Category Archives: Running and Cycling

Saved by a Lighthouse and a Dirty German

When one door closes another door opens…

Alexander Graham Bell is given the credit for this piece of wisdom, though it sounds so universal I have to believe it’s actually far older. For sure I would’ve thought it went back to Buddha, or Plato, or Moses, or the like.

I’ve given this advice to my kids, and it’s always sounded good when I say it. But there are times I need it myself, to practice what I preach. What follows was my latest opportunity.

I’d been interested in the Great New York Running Exposition ever since I’d stumbled across it looking for a suitable first 100-mile race. I decided it would be a bit much for my first try, but I put it into my plan for 2017.

It’s a small race and their Facebook page said they fill up quickly, so I noted the opening day of registration (January 8) and set two reminders in my planner. I even included it in my work computer’s password, so I’d get a daily reminder.

Problem was, registration day was a Sunday. And I forgot. When I finally remembered later in the day and frantically called up the site, it was already too late. Best I could do was add my name to the wait list.

Well, rats. Nuts. Foo. Gosh dang it. Or to borrow a stronger phrase from one of my friends, “Fudge puppies.”

fudge_puppies_14x12

They really exist! You lean something new every day.

So now what?

I considered my options. I could wait to find out if a spot opens for me. It could happen; plans change. I thought about volunteering instead, to scope things out; it’s a somewhat tricky course. But in the meantime, I began looking for other 100-mile possibilities. For there is a second part to Mr. Bell’s quote:

…but we so often look so long and so regretfully upon the closed door, that we do not see the ones which open for us.”

I could have signed up for Kettle Moraine again, or Mohican, or the Indiana Trail 100, all excellent choices. But I’d set aside 2017 to do the offbeat or unusual, and those are long-established events. Initial poking around on the Internet didn’t come up with anything else promising, though

So after last Saturday’s group run, I was commiserating over coffee with one of our run club’s directors. “There’s a brand new race in northern Michigan,” she said. Why don’t you run that?”

lighthouse-100

lighthouse-100-mapWe pulled up the website. Holy party line, Batman! This is a race along the Lake Michigan shoreline from Petoskey through Traverse City, then up the Old Mission Peninsula. It’s mostly on roads or paved trails, like the New York race. It’s close to our summer campground in Empire, which cuts the travel cost and allows some of our friends there to see me start and/or finish, if they so desire. And it’s in early June, just like New York. Thanks to not getting into that one, I could enter this one!

I signed up right then and there in the coffee shop. Sorry, Big Apple, you’ve been supplanted by the cherry. Still have you on the radar for next year, though.

Now I generally “warm up” for a 100K or 100-mile race by running a 50-miler a few weeks before to assess physical readiness and do a gear check. And right in mid-May was just the ticket:

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Among the quirky parts of this race are beer supplied by the St. Pauli Girls (in costume) and age group awards of cuckoo clocks and German “weather houses.” Looking at the 2016 results, I’d have to really haul butt to get one, but that’s sort of beside the point.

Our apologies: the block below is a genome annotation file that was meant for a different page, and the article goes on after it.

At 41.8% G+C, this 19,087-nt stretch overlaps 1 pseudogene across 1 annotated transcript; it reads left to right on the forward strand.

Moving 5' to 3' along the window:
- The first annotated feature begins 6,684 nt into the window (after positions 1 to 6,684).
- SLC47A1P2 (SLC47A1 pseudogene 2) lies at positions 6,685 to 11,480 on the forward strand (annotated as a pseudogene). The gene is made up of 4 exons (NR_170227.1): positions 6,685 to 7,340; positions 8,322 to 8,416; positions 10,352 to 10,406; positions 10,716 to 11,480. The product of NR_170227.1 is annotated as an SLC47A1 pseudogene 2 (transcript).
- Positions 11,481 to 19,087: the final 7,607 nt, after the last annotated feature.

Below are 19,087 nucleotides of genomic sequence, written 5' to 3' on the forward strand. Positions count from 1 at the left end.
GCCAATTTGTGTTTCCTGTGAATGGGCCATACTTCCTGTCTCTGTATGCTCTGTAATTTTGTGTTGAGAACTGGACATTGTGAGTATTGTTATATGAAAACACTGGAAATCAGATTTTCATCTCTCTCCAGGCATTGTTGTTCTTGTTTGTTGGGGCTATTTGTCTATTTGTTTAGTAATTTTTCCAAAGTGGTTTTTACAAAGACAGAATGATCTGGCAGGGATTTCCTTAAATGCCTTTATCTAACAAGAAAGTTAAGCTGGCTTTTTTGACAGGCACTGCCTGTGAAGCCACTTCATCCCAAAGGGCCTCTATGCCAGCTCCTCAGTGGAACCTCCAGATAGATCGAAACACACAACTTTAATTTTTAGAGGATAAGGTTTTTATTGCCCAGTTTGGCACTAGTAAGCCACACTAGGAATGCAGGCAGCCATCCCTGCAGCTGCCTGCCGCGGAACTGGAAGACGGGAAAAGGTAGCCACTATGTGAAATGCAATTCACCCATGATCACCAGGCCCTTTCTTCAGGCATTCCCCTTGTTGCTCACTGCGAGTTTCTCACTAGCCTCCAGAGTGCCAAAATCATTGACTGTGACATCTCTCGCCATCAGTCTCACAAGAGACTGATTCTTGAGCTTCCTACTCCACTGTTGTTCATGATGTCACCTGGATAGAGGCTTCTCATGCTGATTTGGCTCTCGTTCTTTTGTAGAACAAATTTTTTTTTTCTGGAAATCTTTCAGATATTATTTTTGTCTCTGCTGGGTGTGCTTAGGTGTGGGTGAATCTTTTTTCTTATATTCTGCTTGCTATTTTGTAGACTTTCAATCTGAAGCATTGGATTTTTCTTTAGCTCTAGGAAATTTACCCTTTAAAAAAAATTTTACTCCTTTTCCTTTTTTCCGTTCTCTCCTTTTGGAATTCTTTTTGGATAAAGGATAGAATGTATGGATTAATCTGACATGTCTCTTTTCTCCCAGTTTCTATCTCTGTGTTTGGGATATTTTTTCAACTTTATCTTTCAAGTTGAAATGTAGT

dirty-german-agegroupaward

So just like that, two big pieces of this year’s race schedule fell into place. See? Never a doubt! Thanks, Alex.

I hope my kids read this.

Running Into the New Year

A VERY HAPPY NEW YEAR to all my readers! I had a great time over the holidays with family and friends. And I hope you did, too!

Hope you got a visit from Santa Claus! (Or Santa Claws, as the case may be);

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Hope you got to dress up in your finest;

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That you got to spend time with your loving family;

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That you got exactly what you wanted for Christmas;

If you got socks for Xmas - and were happy about it - you might be a runner.

If you got socks for Xmas – and were happy about it – you might be a runner.

And, of course, I hope you got in a good run or two. Here I am with my visiting niece Stephanie and her boyfriend Austin. (They’re the good looking ones.)

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In one sense it’s sad to see the year end, since it seems only yesterday I stood outside my house with this sign:

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And yet after today’s 16-miler, it’s time to close the book on my running log for 2016.

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I’m looking forward to some fun and challenging events in 2017, starting with my first race just one week away. And I’ll continue to share my adventures and misadventures alike here on this blog. Thanks again for reading and I’ll do my best to keep you entertained.

Best wishes for 2017,

Jeff

My “Double Nickel” Promotion

I GOT A PROMOTION TODAY.

Not for anything I did, or didn’t do. No, this was entirely due to three lucky accidents: that I was born, that my parents didn’t kill me when I was a teenager, and that I have lived this long.

You see, I turned 55 today.

And it’s been a good day! I got in 14 miles with my favorite run club, birthday wishes from family and friends, and free ice cream at Coffee House Creamery to go with my Sweetwaters OMG Chocolate Cake. And kisses and a funny/sappy card from my wife. Can’t ask for much more.

Coffee tastes really good after a cold morning run!

Coffee tastes really good after a cold morning run!

But for a competitive runner, turning 55 means one more thing – advancement to a new age group.

What does that mean? Not much, really. While some “senior discounts” kick in at this age, they don’t include race entry fees or running gear prices. There are a couple of minor benefits, such as ten extra minutes on a Boston Marathon qualifying time, and, based on my observation of race results, an improved chance to win age group awards. (Not that I need more pint glasses or spray-painted shoes.)